Blog Post

Who Passes the Baton? Who Holds on For Dear Life? Legacies of Racism, Revisionism, and History

What a swirling week for literary giants it has been! How fascinating to see the graciousness or the stinginess with which the great and glorious accept or reject the new!  I refer to the range of reactions around the publication of Ta-Nehisi Coates's open letter to his son, Between the World and Me, and then in T-Magazine, the reactions to Lin-Manuel Miranda's hip-hop Hamilton moving to Broadway.  

Two young men of color walking onto the biggest imaginable elite cultural stage, the New York Times Bestseller List and Broadway.   There is much to learn from just a first burst of reactions to this particular historical moment, at this charged and mostly tragic historical moment for young men of color. 

NOTE:  I have not yet read Between the World and Me (I've been trying to buy it for weeks without success, but I admire the work of Coates's that I've read online).  Nor have I seen Hamilton.  So I do not have a critical stake in what people are saying about them.  What I am interested in, as someone interested in pedagogy, is how and when one makes room for the new, the disturbing, the different, even the annoying--and how one does everything and anything to dismiss, demean, police (sic), belittle, prevaricate, and, well, block.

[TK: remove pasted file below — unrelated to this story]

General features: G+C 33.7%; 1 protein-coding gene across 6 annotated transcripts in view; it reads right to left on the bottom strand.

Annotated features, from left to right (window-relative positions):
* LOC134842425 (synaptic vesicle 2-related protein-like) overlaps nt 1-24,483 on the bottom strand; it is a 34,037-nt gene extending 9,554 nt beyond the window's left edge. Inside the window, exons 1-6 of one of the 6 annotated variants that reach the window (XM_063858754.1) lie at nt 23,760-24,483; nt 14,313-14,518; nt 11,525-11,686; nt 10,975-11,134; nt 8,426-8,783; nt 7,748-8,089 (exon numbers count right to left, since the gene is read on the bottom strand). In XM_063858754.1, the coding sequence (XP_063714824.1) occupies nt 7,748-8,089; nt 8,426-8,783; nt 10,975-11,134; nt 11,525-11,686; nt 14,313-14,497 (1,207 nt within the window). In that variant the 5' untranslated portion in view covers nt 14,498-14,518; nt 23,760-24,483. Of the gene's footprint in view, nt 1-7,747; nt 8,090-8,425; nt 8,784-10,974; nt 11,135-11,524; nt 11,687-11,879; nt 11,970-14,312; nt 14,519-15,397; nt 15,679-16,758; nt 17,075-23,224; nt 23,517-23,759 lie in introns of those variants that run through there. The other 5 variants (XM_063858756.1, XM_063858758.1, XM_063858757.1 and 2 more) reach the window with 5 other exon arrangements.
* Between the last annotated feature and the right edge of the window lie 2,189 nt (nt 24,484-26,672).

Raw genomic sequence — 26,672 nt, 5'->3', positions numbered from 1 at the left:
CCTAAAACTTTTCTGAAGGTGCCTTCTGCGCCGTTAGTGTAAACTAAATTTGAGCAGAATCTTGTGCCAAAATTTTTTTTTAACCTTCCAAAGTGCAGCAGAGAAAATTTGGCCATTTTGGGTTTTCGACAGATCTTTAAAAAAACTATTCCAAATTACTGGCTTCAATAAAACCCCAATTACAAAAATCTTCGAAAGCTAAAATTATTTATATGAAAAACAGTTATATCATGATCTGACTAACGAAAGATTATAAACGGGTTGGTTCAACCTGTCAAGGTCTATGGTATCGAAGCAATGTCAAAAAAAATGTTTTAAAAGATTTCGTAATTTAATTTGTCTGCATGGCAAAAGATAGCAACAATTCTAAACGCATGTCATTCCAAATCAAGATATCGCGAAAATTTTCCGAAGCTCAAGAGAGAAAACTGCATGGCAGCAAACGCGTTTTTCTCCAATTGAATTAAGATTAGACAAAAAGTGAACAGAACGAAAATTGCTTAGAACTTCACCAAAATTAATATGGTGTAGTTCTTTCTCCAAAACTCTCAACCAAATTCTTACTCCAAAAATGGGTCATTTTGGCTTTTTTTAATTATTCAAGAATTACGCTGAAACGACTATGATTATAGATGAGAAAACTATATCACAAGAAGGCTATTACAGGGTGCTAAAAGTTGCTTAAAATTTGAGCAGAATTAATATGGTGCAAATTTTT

So there is the astonishing fact of the greatest American novelist, Toni Morrison, writing an astonishing endorsement for Between the World and Me.  Coates aspired to write like Baldwin.  He was inspired by The Fire Next Time and wanted to write with Baldwin's unblunted passion and radical clarity of purpose and vision.  Morrison writes:  "I've been wondering who might fill the intellectual void that plagued me afteJames Baldwin died. Clearly it is Ta-Nehisi Coates."  Now that is generosity. That is more than passing the baton.  it is an annointing. 

And Dr. Cornel West, instead of being gracious, even graciously disagreeing, not only spells our Nobel Prize winner's name wrong, but lambasts Coates for several things that are just not true (being gentle on President Obama, ignoring the actions around Ferguson, not attending to past activists such as Malcom X, being gentle on the white establishment). It is factually untrue, dismissive of the most powerful new young Black voice at a moment when young Black voices are being so decisively, literally snuffed.  Why would an elder Black statesman and intellectual do that?  And then David Brooks, in a silly NYT op ed about "reading while white" (huh?), says Coates gets "history wrong," and, in the process, he gets so much so very wrong, that I'm not even going to dignify it by responding.  It's just bad.  Silly.